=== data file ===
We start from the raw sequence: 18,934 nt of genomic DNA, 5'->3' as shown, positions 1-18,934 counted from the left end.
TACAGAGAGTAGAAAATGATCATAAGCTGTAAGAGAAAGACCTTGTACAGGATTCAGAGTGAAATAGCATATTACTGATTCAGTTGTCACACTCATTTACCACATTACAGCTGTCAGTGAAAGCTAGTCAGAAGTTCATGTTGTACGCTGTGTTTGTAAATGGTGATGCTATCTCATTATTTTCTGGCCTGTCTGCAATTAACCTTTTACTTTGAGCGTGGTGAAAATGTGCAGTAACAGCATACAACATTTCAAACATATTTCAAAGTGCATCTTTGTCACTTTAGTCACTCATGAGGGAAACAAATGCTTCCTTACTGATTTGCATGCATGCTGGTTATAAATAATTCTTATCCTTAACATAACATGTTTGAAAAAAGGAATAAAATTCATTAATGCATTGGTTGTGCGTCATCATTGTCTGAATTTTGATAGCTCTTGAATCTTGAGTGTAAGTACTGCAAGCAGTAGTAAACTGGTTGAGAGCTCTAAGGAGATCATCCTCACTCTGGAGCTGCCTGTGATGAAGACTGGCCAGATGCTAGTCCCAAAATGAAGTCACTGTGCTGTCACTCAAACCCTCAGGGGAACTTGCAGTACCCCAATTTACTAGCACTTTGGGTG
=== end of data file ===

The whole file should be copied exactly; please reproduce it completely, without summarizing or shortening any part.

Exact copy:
We start from the raw sequence: 18,934 nt of genomic DNA, 5'->3' as shown, positions 1-18,934 counted from the left end.
TACAGAGAGTAGAAAATGATCATAAGCTGTAAGAGAAAGACCTTGTACAGGATTCAGAGTGAAATAGCATATTACTGATTCAGTTGTCACACTCATTTACCACATTACAGCTGTCAGTGAAAGCTAGTCAGAAGTTCATGTTGTACGCTGTGTTTGTAAATGGTGATGCTATCTCATTATTTTCTGGCCTGTCTGCAATTAACCTTTTACTTTGAGCGTGGTGAAAATGTGCAGTAACAGCATACAACATTTCAAACATATTTCAAAGTGCATCTTTGTCACTTTAGTCACTCATGAGGGAAACAAATGCTTCCTTACTGATTTGCATGCATGCTGGTTATAAATAATTCTTATCCTTAACATAACATGTTTGAAAAAAGGAATAAAATTCATTAATGCATTGGTTGTGCGTCATCATTGTCTGAATTTTGATAGCTCTTGAATCTTGAGTGTAAGTACTGCAAGCAGTAGTAAACTGGTTGAGAGCTCTAAGGAGATCATCCTCACTCTGGAGCTGCCTGTGATGAAGACTGGCCAGATGCTAGTCCCAAAATGAAGTCACTGTGCTGTCACTCAAACCCTCAGGGGAACTTGCAGTACCCCAATTTACTAGCACTTTGGGTG